Interaction of PW-HGMs with DNA and RNA oligonucleotides. A. 5’-Alex Fluor 546-labeled - DNA (55 base pair double stranded oligonucleotide) was incubated with PW-HGMs as described in Materials and Methods. Confocal images were collected before ...

Based on the idea that the 70 kDa dextran was about the same size as the minimum diameter of the pores, we investigated whether it could be used to “gate” them in order to control the uptake or release of nucleic acid cargo. We loaded the PW-HGMs with Cy3-labeled siRNA, then incubated with fluorescein-labeled 70 kDa dextran. Prior to washing, the RNA was seen inside the PW-HGMs, and the dextran was enriched within the walls (Fig. 4C). After washing, some PW-HGMs retained the siRNA (although it leached out of others) (Fig. 4C). We performed time-lapse studies of release of siRNA from individual PW-HGMs (Fig. 4D) The signal density for siRNA was bright initially and declined with time. This result suggests the possibility of using PW-HGMs as a controlled release delivery vehicle for siRNA.

Visualization of 70 kDa dextran-loaded PW-HGMs following intratumoral injection

The PW-HGMs are considerably larger than blood cells and are thus too large for systemic administration by an intravenous route. However, they are approximately the same diameter as the solid glass microspheres that have been used for tumor radioembolization. As a first step toward determining whether PW-HGMs could be used in a similar way, we examined the fate of intratumorally injected 70 kDa dextran-loaded microspheres in a mouse tumor model. We first determined the sensitivity and linearity of the imaging system by loading PW-HGMs with FITC-70 kDa dextran, transferring them into the wells of an agarose gel, and imaging them. Quantitative image analysis revealed a linear relationship between the amount of material loaded and the corresponding photon counts (Fig. 5A). We then injected 250 µl of the same PW-HGMs intratumorally into a xenografted mouse. The anesthetized live mouse was imaged using the CCD camera system. The image shows clear localization at the site of injection (Fig. 5B). The results suggest that PW-HGMs are retained at the site of intratumoral injection, and thus could be used for localized delivery of anti-tumor antibodies or siRNA.


We present here an initial characterization of PW-HGMs, a unique material distinguished by large, solvent-accessible interior volume and mesoporous walls. Molecular dimensions appear to be the most important factor in determining the type of interactions between macromolecules and PW-HGMs. The porous walls function as molecular sieves, admitting dextrans with a Stokes radius up to 8.5 nm, whereas dextrans with a larger radius were progressively excluded. The walls also admitted up to at least 5.5 nm, as well as short double-stranded RNA and DNA molecules, which have a helical diameter of 2–3 nm. Results are consistent with prior measurements indicating ink-bottle shaped pores with a minimum, or limiting, diameter of about 10 nm.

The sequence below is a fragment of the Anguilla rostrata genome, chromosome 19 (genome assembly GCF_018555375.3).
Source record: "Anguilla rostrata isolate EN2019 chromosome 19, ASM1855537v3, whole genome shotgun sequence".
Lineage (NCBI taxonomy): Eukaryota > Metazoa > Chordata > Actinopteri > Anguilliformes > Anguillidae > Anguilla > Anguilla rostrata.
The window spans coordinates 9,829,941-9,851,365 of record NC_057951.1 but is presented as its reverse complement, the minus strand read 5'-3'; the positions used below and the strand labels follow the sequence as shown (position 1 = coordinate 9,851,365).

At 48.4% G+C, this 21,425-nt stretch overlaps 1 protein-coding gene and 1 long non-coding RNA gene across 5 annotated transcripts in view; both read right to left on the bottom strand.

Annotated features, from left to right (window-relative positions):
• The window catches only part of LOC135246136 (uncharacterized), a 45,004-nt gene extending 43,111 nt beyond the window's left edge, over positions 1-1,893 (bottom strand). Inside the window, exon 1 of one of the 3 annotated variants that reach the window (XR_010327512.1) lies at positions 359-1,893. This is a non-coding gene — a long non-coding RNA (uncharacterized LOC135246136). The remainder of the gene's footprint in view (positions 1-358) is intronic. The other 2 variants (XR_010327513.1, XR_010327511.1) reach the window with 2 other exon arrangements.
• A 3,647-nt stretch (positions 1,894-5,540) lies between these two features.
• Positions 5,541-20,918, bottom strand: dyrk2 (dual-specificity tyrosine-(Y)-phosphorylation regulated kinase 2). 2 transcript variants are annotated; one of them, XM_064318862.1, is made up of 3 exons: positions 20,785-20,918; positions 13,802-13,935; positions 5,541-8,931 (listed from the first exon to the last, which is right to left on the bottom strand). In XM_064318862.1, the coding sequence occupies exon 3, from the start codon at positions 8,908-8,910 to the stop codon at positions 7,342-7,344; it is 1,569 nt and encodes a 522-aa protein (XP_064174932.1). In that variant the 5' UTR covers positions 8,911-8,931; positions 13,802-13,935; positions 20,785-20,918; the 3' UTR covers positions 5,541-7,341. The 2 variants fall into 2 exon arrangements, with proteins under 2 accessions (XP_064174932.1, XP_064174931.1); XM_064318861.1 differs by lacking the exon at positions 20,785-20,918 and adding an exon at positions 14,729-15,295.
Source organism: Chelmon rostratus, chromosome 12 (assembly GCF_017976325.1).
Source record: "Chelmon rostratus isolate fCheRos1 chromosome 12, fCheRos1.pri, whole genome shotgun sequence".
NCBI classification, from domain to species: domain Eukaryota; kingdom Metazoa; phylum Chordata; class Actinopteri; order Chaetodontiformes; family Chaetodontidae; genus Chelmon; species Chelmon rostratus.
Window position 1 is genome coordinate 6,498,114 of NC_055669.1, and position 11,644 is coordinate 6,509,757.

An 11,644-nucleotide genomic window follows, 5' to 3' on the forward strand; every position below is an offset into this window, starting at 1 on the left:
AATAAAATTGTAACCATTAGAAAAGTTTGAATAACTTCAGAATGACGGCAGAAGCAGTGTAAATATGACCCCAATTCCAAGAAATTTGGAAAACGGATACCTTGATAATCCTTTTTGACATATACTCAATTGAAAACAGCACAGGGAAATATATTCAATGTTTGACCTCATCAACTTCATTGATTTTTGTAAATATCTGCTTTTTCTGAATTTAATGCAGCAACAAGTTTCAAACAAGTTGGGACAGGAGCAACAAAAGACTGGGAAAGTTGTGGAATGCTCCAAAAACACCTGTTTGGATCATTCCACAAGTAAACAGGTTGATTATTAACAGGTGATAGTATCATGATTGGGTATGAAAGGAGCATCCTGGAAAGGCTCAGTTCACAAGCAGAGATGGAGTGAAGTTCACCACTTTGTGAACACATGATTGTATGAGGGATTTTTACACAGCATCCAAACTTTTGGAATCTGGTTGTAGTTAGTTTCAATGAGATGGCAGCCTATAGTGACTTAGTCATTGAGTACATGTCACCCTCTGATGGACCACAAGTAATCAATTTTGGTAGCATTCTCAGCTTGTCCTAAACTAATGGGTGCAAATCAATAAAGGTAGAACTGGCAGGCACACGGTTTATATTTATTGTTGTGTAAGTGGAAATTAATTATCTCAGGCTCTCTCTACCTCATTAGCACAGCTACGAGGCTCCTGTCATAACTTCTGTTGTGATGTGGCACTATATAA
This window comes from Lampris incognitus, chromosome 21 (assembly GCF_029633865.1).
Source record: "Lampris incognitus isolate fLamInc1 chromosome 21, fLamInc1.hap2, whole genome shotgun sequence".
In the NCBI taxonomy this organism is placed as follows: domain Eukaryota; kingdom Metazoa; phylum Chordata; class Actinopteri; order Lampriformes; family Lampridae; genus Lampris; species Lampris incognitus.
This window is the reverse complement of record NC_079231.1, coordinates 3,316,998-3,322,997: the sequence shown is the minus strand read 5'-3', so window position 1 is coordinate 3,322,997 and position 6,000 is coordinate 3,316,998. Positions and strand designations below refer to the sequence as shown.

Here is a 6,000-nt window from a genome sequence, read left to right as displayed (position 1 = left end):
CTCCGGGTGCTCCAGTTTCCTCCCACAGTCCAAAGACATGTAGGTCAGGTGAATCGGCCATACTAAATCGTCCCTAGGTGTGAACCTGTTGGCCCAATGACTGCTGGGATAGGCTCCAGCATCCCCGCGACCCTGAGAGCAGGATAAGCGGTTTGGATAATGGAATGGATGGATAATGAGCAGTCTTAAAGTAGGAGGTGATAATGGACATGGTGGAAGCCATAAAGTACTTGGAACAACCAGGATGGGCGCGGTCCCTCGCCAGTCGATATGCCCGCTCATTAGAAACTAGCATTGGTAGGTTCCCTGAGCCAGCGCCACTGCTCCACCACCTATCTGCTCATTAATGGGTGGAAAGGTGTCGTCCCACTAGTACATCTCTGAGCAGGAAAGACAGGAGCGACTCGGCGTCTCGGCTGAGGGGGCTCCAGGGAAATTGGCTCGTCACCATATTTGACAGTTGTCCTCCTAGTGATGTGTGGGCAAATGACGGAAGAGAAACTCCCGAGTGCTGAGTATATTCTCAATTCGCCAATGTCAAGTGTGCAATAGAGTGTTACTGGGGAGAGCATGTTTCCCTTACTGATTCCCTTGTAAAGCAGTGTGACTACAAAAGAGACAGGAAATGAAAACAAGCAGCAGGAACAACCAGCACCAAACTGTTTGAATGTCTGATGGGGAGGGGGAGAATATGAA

Although oligonucleotides and small proteins freely equilibrated between the inside and the outside of the PW-HGMs, larger proteins in the 70–150 kDa range behaved differently, being retained after washing and slowly released on a time scale of several hours. The FITC-70 kDa dextran also had an anomolously strong affinity for the interior of the mesoporous walls, whereas the smaller and larger dextrans did not. We hypothesize that binding to the walls is greatest when the particle size distribution and the pore size distribution of the PW-HGMs have maximum overlap, because this allows a large fraction of the surface area of the particles to be in contact with the wall material at any given time, thus maximizing the opportunity for surface interactions. Assuming that there is a range of particle sizes and pore sizes, maximum overlap should occur somewhat below the absolute size exclusion limit. The data suggest that this might indeed be the case (i.e. the 150 kDa dextran equilibrated between the exterior and the interior, presumably by passing through a subset of pores at the larger end of the size distribution, but did not noticeably concentrate within the walls), Additional work will be needed to understand the mechanism of retention in detail.